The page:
Category Archives: Reflections

Sipping Tea on a Fall Afternoon

15.10.25a

October 22, 2015

The last sun tea is on the porch. If there was any doubt last week, there is not this week, it is autumn. Cool morning temperatures and the leaves are changing color. Two trees are already bare—looking naked next to those full of leaf—and irrigation ditches are dry.

Fall speaks to the sun tea’s seasonableness. There is something fitting about how slow seeping tea over ice suits a summer afternoon. Much like how boiling water over a tea bag fits a winter evening. There is a sadness though, as I walk by the mason jar on a fall day and notice there is hardly enough sunlight-heat to change water’s color. A reminder the heavy warmth of sun that buries self into soil and ripens summer tomatoes is again a wait until spring reality.

There is a comfort in knowing the change the landscape is experiencing. Insight gifts a time of preparation before freezing makes the soil impossible to dig. However, there is also something about the naiveté that comes with having not yet lived a winter. Sage, a five-month-old, red, something or other dog, is now a farm companion. Neighbors who live next to a busy hop season road found a throw away litter of pups five months ago. A too busy road led to Sage coming to the farm to live out her life.

Fall is a furiousness time. Different from the constant movement of summer, fall has this is the last chance to get chores done before the first hard freeze or snow that covers that one item your looking for.

As I rebuilt the temporary winter fence that allows cattle and goats to graze the stockpiled hay field, Sage ran from one end to the other and back, repeatedly. While I spliced two ends of fencing wire, she ran back flopping down into the alfalfa. Not breathing heavy, like any self-respecting fifty-something would after a full out eighth mile run (well, okay, this guy ain’t running nothing full out…), she sat in the green of full afternoon fall sun acting as if this is the best day ever. Clearly, she has no concept of cold of winter lying just round the corner!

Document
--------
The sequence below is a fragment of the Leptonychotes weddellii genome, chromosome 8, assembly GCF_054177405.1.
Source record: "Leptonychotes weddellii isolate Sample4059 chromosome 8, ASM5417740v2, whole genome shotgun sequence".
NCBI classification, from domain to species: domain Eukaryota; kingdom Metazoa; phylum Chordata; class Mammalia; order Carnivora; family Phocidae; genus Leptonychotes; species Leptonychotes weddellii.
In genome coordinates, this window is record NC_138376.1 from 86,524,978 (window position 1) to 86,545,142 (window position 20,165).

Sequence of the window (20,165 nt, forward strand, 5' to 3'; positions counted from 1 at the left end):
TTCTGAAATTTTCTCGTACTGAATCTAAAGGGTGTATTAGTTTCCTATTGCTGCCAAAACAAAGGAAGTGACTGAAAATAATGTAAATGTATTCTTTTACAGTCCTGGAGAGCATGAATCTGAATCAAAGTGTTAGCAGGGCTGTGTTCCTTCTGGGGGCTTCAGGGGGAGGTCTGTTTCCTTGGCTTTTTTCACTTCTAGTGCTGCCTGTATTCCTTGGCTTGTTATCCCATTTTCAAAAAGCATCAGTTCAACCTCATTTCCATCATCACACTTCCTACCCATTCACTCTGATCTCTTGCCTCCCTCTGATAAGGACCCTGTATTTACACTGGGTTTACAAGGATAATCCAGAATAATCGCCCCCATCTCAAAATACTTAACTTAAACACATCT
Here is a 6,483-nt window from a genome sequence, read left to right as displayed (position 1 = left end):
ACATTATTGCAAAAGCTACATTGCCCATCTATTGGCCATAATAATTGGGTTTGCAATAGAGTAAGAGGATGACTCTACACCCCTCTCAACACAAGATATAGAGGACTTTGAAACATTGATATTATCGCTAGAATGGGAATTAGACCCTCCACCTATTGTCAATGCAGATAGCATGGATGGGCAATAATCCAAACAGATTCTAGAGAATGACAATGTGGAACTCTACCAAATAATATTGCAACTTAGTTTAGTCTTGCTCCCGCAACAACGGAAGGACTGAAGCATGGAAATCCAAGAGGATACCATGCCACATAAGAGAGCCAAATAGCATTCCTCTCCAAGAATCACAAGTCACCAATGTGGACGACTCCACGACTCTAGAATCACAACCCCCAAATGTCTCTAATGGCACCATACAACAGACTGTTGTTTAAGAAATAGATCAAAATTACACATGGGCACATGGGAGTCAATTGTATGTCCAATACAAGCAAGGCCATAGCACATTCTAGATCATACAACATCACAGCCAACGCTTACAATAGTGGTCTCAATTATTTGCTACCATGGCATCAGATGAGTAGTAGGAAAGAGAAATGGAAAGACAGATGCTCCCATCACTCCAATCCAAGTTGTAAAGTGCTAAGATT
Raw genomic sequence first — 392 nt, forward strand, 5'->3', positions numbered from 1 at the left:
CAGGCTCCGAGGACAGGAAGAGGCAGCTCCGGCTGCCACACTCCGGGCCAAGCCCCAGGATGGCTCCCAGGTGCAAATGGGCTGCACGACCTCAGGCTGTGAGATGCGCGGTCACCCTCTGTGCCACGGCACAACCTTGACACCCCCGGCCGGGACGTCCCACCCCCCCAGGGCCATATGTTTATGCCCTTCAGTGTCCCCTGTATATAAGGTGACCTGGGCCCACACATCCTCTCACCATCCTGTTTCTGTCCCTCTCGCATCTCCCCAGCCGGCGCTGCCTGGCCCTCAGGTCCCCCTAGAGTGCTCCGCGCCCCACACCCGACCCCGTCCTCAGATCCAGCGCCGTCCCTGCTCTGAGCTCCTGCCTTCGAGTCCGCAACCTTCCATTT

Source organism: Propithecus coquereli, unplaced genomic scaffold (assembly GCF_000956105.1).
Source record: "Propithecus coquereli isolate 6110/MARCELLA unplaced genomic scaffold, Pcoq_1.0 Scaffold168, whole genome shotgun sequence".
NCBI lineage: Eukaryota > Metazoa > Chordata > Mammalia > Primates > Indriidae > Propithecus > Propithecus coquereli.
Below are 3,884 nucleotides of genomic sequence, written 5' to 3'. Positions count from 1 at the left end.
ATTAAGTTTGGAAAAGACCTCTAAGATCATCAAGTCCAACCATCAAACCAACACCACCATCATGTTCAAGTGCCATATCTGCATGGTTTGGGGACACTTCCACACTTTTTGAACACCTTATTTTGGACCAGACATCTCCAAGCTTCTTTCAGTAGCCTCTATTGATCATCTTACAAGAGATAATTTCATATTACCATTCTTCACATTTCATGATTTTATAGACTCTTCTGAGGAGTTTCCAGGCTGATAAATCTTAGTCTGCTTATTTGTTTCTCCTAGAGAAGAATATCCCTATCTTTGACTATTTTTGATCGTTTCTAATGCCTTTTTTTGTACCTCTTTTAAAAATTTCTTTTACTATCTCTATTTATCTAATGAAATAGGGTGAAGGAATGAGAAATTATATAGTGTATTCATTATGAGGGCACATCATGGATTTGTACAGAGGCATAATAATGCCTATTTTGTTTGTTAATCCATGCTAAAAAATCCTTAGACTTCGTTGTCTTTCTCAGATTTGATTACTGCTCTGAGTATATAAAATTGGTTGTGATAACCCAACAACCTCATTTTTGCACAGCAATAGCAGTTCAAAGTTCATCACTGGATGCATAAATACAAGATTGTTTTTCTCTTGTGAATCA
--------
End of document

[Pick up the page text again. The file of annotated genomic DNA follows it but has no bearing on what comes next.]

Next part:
15.10.25b Continue reading

Considering the Purple Cow Pill

15.08.09b

August 09, 2015

Soon there may be a new solution for problematic burping. A Purple Pill, of sorts, except for cows rather than humans. Folk might have heard it said that cow farting contributes to high methane levels, which depletes ozone. However, the cow methane problem comes from cow belching rather than their farting.

Being a ruminate, cows have a four stomach digestive system (actually a four compartment stomach). Ideally suited to grazers (cows) and browsers (goats), the rumen (the first stomach) allows cows to eat a lot of grass at once, not chew it, and store it. Later, when they are relaxing, they cough/burp up a cud (a mouthful of that non-chewed stomach stuff) and properly chew it. Thus, a cow does a lot of cud chewing and burping.

Figuring the United States alone has roughly 40 million cows, about 30 million beef cattle and 10 million dairy cows; there is a whole lot of burping going on. Like humans, cows digestive system have a complex community of microbes in their stomach helping break down food. One of those beneficial microbes creates methane in the process. To counter this methane development, some folk are proposing an additive to cattle feed to reduce the microbe’s ability to produce methane.

Hmm, it isn’t enough that pharmaceutical companies have convinced us humans to take a pill so we can ignore our bodies normal warning sign of when to lay off some foods. Now we are going to give cattle a little purple pill as well.

Contrary the popular stance, the methane burping problem is not a cattle digestive problem, but a human digestive problem. Consider the 30 million beef cattle. The 30 MILLION CATTLE who exist on American soil exist because the U.S. population is having a problem eating meat sensibly. All it takes to eliminate the methane problem is for U.S. folk to eat less beef. An easy solution if it were not centered on changing people’s gastronomic normal.